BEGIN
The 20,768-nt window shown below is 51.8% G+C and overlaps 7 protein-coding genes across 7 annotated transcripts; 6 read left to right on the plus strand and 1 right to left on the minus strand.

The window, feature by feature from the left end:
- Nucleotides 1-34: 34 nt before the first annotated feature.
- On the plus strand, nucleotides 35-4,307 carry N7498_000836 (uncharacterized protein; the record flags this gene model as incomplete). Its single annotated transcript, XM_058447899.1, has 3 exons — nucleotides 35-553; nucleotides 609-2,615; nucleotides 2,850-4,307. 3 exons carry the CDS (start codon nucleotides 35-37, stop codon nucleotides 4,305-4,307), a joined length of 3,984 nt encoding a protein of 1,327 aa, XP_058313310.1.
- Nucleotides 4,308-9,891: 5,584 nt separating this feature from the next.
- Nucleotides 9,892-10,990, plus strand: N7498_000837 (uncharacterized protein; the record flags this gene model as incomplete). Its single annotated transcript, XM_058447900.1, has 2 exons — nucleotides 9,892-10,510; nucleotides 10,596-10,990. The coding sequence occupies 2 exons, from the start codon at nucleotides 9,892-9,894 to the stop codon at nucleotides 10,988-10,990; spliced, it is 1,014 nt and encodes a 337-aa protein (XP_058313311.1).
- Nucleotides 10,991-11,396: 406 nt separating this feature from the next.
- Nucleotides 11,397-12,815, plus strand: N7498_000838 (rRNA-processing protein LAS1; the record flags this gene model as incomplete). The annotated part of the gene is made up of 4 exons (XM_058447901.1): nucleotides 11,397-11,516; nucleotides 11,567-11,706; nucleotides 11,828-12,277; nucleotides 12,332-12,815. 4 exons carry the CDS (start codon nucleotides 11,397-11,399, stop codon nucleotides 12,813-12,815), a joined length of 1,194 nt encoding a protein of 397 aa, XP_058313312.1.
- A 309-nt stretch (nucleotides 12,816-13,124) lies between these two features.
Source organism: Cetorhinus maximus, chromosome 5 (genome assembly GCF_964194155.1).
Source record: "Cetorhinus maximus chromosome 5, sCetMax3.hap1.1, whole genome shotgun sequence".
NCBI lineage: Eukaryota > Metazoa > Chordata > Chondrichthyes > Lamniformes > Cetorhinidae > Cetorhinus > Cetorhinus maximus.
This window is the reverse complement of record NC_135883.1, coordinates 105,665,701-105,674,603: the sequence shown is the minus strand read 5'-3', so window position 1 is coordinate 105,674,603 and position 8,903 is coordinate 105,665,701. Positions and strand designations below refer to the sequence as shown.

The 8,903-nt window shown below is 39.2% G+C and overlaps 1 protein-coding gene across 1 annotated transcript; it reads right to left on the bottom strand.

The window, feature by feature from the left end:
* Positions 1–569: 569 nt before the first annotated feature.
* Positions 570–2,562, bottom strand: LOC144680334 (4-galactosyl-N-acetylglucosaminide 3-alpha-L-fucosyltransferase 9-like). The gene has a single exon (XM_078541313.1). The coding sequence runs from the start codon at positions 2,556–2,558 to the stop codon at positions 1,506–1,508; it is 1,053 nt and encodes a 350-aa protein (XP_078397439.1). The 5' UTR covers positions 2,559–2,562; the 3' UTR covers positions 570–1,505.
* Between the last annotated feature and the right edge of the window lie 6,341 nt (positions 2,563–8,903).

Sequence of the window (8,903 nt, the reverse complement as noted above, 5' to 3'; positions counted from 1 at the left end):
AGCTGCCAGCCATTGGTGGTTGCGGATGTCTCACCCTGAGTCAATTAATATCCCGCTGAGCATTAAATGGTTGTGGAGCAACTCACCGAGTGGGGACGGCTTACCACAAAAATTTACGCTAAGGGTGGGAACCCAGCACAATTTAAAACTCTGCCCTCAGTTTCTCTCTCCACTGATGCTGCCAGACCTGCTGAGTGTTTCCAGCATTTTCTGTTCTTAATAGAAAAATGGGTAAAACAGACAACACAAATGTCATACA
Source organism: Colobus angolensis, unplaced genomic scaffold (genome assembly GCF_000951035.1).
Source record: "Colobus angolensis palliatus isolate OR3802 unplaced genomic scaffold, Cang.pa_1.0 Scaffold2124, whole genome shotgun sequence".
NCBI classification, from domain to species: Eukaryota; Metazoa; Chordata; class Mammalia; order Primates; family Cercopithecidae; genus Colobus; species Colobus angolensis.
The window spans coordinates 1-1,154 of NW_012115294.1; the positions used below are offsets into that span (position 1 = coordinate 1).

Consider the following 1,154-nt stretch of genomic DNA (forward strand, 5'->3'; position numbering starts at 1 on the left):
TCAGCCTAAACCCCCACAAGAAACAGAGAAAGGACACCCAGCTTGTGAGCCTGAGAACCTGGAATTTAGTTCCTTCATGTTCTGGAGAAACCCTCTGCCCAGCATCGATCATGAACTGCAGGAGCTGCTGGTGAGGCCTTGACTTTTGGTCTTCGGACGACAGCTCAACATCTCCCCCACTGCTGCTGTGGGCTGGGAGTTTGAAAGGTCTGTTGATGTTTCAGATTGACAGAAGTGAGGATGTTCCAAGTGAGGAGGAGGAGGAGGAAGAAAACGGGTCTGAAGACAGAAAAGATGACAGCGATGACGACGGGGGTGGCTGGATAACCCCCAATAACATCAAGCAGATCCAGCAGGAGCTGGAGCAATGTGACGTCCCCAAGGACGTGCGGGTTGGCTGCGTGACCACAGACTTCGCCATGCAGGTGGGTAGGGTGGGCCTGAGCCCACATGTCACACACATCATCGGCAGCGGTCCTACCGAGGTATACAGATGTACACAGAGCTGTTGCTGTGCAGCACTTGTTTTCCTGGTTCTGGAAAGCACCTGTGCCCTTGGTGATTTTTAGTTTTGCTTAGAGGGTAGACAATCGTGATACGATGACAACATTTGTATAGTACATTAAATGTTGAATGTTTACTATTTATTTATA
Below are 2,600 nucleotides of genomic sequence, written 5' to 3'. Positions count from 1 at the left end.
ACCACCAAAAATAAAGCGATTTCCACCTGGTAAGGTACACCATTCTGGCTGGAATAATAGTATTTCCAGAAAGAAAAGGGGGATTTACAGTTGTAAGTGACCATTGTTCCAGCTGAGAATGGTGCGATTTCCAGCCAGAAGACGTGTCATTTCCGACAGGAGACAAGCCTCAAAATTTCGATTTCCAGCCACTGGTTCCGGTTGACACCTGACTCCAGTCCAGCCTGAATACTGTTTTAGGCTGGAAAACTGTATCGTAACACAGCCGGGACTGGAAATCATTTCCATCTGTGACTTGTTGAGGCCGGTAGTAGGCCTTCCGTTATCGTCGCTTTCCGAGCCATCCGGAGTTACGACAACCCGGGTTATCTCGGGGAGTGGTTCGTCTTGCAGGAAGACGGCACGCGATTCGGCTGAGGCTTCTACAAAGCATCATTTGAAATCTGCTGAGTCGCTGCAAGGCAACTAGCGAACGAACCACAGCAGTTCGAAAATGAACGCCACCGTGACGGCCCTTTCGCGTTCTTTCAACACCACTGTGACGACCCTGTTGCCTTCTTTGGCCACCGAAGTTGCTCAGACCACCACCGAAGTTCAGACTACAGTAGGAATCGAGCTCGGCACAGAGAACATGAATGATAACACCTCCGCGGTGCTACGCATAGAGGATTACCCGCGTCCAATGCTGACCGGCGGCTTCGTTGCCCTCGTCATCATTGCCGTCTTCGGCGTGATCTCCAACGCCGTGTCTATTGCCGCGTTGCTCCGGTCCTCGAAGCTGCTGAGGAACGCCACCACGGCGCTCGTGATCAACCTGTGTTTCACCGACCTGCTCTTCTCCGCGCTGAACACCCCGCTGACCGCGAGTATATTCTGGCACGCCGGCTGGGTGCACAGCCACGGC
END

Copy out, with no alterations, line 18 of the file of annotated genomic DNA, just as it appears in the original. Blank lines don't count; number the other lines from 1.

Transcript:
* Between the last annotated feature and the right edge of the window lie 6,341 nt (positions 2,563–8,903).